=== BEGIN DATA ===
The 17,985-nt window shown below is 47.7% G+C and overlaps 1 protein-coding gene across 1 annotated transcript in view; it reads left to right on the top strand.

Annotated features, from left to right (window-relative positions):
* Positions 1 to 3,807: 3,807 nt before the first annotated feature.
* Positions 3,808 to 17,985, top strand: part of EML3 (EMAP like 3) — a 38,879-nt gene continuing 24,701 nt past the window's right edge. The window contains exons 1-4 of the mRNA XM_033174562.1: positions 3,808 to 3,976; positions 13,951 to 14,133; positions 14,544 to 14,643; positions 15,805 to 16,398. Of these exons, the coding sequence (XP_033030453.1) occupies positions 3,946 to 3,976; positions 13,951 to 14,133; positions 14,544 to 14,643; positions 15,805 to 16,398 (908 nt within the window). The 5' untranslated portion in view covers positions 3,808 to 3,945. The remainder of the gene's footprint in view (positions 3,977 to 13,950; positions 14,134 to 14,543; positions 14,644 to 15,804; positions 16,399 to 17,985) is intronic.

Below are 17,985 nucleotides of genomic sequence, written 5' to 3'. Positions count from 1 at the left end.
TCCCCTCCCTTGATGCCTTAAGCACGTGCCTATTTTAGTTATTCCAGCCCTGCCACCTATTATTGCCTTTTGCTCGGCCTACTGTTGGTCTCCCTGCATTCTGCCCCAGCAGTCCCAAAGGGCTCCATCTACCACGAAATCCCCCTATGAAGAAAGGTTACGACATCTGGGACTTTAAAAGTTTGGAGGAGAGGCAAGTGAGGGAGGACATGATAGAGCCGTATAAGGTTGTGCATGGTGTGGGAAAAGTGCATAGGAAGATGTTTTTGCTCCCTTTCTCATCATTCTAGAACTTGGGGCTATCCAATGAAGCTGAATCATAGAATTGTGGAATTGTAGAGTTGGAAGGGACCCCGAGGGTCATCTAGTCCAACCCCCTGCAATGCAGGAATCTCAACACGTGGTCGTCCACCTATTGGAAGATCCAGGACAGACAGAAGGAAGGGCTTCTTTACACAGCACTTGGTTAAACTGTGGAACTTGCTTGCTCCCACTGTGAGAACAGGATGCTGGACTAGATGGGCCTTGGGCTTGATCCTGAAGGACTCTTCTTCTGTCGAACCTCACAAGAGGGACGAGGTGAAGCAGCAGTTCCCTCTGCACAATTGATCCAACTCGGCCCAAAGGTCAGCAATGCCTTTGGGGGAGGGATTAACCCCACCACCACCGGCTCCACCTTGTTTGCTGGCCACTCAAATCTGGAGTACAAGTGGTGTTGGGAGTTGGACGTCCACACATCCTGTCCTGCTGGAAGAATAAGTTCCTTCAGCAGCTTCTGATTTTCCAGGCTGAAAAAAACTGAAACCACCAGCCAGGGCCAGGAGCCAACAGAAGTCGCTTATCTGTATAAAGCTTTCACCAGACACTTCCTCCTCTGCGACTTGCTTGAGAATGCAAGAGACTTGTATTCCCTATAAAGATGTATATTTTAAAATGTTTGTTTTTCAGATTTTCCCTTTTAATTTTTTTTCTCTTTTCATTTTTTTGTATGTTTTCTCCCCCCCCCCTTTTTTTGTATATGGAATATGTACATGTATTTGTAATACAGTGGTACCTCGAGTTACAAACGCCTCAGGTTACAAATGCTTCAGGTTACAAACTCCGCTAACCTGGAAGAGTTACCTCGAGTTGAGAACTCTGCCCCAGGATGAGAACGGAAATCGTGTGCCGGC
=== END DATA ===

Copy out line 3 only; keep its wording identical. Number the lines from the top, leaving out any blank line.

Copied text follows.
* Positions 1 to 3,807: 3,807 nt before the first annotated feature.